Wel­come home again


West Hawaii Today - - Front Page - TOM HASSLINGER

KAILUA-KONA — It’s a home­com­ing of sorts.

The guest of honor of Thurs­day’s wel­come-back party — Hawaii-themed tiki art — has trav­eled far and wide since its in­fancy days.

To­day, the eerie, retro-kitsch yet col­or­ful style is fea­tured in huge shows that draw in thou­sands of fol­low­ers ev­ery year — the 21st an­nual Art of Tiki and 25th an­nual Tiki Oa­sis shows in Cal­i­for­nia are re­cent ex­am­ples.

But here at home, tiki art hasn’t been feted to such large de­grees. Odd, be­cause Hawai­ian and Poly­ne­sian themes fill its roots. So why aren’t there shows in the state that made the tiki bar world fa­mous?

“That’s the mil­lion-dol­lar ques­tion,” said Ab­bas Has­san, busi­ness part­ner with artist Brad Parker and Tiki Shark Art Inc.

While there’s no rein­vent­ing the past, Has­san and Parker are mak­ing sure it changes course. They’re host­ing the in­au­gu­ral Tiki Fes­ti­val of Hawaii Is­land, bring­ing a lineup of heavy hit­ters when it comes to Big Is­land per­son­al­i­ties and tiki artist names.

The goal is to make it an an­nual event that draws in col­lec­tors from around the world and ri­vals the big­gest Cal­i­for­nia shows that at­tract 30,000. Adding to the Hawai­ifeel, the lo­cale at Don the Beach­comber Restau­rant and Bar is as fit­ting as a venue as can be.

“It has to be here,” said Parker at the ocean­front restau­rant re­cently. “This is the epit­ome of a tiki bar. It might be the last one on the face of the Earth that’s

in Hawaii with breathak­ing views. This is a spec­tac­u­lar set­ting.”

Parker is one of Kailua- Kona’s most well- known artists as well as one of the big­ger names in the tiki art world. He’ll be one of four fea­tured artists show­cas­ing their pieces with Tom “Big Toe” Laura, Doug Horne and Ken Ruzic. The lat­ter three are from Cal­i­for­nia, where Parker used to live be­fore he moved to Hawaii to chase his tiki art dream “and get closer to the source.”

Each of the artists — the four horse­men of the tiki art world as they’re known — will bring around 35 orig­i­nal wares. But what started as plan­ning for an art show grew to be­come a pretty big party.

Mu­si­cians L. T. Smooth and Henry Kapono will en­ter­tain the crowd and celebrity chef Sam Choy will pre­pare poke sam­ples on the house at the free event from 4-10 p.m. Around 1,000 to 2,000 peo­ple are ex­pected.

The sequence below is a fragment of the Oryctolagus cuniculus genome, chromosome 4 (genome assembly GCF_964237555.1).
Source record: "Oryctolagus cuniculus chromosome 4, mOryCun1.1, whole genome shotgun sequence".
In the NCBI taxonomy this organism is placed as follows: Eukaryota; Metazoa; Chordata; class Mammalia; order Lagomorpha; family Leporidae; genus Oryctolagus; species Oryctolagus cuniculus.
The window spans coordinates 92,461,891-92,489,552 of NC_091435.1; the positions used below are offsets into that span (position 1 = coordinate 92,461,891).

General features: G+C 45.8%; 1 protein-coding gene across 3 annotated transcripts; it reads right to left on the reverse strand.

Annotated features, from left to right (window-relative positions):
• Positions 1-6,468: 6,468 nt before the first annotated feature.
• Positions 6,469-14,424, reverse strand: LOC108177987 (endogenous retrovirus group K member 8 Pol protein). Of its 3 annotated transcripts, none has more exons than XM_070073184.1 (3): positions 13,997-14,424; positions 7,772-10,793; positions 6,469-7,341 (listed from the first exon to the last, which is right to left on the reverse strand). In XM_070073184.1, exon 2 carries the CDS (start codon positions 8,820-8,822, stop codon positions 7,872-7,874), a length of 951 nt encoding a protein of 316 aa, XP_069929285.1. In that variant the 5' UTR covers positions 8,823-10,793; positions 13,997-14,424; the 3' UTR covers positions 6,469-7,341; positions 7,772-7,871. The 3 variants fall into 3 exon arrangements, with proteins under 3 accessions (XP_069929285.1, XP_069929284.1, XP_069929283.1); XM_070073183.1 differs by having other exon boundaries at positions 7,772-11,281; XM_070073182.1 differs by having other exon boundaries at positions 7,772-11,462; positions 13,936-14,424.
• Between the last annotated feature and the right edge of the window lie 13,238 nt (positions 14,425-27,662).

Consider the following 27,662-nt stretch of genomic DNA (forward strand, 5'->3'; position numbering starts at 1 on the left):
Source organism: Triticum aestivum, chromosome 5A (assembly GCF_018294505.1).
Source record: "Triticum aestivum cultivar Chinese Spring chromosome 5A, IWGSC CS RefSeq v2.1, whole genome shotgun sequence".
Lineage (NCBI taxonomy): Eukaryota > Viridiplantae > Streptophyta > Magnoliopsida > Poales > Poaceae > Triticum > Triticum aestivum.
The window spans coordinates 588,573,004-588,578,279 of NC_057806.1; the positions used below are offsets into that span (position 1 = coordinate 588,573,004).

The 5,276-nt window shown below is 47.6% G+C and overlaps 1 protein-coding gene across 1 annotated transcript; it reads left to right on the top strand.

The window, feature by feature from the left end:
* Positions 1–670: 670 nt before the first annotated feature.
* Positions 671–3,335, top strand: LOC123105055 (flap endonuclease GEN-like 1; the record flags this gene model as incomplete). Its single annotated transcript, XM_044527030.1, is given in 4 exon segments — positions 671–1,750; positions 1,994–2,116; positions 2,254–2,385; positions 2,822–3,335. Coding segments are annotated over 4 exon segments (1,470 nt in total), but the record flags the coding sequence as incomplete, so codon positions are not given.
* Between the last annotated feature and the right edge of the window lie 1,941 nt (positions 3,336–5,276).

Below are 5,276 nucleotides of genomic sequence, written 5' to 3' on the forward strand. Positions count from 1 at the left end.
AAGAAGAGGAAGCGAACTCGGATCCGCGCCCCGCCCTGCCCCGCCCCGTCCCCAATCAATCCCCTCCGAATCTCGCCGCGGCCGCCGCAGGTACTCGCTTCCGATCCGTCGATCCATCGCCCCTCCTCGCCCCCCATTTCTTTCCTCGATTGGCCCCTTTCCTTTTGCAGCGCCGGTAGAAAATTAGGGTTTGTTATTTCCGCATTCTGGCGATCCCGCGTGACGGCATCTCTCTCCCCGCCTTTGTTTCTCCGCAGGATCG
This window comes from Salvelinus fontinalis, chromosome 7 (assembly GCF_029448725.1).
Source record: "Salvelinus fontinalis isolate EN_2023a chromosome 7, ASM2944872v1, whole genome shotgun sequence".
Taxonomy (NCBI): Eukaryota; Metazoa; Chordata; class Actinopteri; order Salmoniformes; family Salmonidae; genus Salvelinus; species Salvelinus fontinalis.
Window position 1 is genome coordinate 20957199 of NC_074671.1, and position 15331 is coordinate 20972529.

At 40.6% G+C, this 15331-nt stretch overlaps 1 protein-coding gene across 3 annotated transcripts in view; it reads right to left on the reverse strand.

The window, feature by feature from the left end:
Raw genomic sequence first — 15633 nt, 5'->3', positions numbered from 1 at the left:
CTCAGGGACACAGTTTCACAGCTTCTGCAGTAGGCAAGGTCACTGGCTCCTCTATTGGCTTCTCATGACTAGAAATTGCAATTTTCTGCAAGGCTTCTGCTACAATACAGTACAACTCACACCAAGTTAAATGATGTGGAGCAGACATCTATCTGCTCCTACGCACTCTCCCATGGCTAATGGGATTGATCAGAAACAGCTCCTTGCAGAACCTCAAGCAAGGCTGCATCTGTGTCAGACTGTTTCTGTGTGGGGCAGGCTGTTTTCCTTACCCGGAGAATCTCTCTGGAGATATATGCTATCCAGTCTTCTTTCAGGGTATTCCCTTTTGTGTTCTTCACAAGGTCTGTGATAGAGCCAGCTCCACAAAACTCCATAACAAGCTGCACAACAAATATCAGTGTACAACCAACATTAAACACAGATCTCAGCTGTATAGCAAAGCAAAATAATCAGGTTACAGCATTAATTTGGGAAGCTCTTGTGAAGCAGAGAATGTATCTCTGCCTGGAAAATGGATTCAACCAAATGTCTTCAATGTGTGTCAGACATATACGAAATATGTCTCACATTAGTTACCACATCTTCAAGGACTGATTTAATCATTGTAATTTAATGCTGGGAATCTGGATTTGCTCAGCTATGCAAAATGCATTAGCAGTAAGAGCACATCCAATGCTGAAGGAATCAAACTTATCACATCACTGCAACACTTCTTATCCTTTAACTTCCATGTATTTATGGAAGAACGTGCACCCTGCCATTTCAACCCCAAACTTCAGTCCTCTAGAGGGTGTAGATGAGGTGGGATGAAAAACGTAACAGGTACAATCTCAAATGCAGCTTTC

And that’s just the kick­off.

The show con­tin­ues with an artist mee­tand-greet and wine and cheese tast­ing from 3-7 p.m. Fri­day at the Shops at Mauna Lani as well as an­other artist show 2-6 p.m. and a wrap party 6-7:30 p.m. Satur­day at the same venue.

“What we wanted to do — we wanted to get the rev­enue into the Big Is­land,” Ab­bas said. “I mean, what bet­ter venue for tiki than Hawaii?”

The push to es­tab­lish a Hawaii tiki base is sup­ported by the Hawaii State Cham­ber of Com­merce, one of the event’s spon­sors.

Cham­ber of Com­merce Hawaii Pres­i­dent and CEO Sherry MenorMcNa­mara said it fit with the cham­ber’s mis­sion to serve lo­cal, vis­i­tor and busi­ness sec­tors at the same time.

“We look for­ward to the launch of this multi-day Tiki Fes­ti­val and see it grow into an event bring­ing at­ten­dees from across the state and around the world to­gether in cel­e­bra­tion of the vi­brant tiki cul­ture and in sup­port of busi­nesses on Hawaii Is­land and our state,” she said in an email to West Hawaii To­day.

The visit­ing Cal­i­for­nia artists, mean­while, said they’re look­ing for­ward to show­ing their stuff in tiki art’s back­yard.

“Stoked,” is how Big Toe Laura put it, while Horne said his great­est an­tic­i­pa­tion was look­ing for­ward to be­com­ing in­spired. Ruzic, well, he just wants to see what all the fuss is about.

“Have heard it’s par­adise there, so what the heck,” he said.

Info: 430-1957.


Celebrity chef Sam Choy will be dic­ing up free poke sam­ples at Thurs­day’s in­au­gu­ral Tiki Fes­ti­val.


From left, Ken Ruzic, Doug Horne, Brad Parker and Tom “Big Toe” Laura will be the fea­tured tiki artists at the in­au­gu­ral Tiki Fes­ti­val on Thurs­day.

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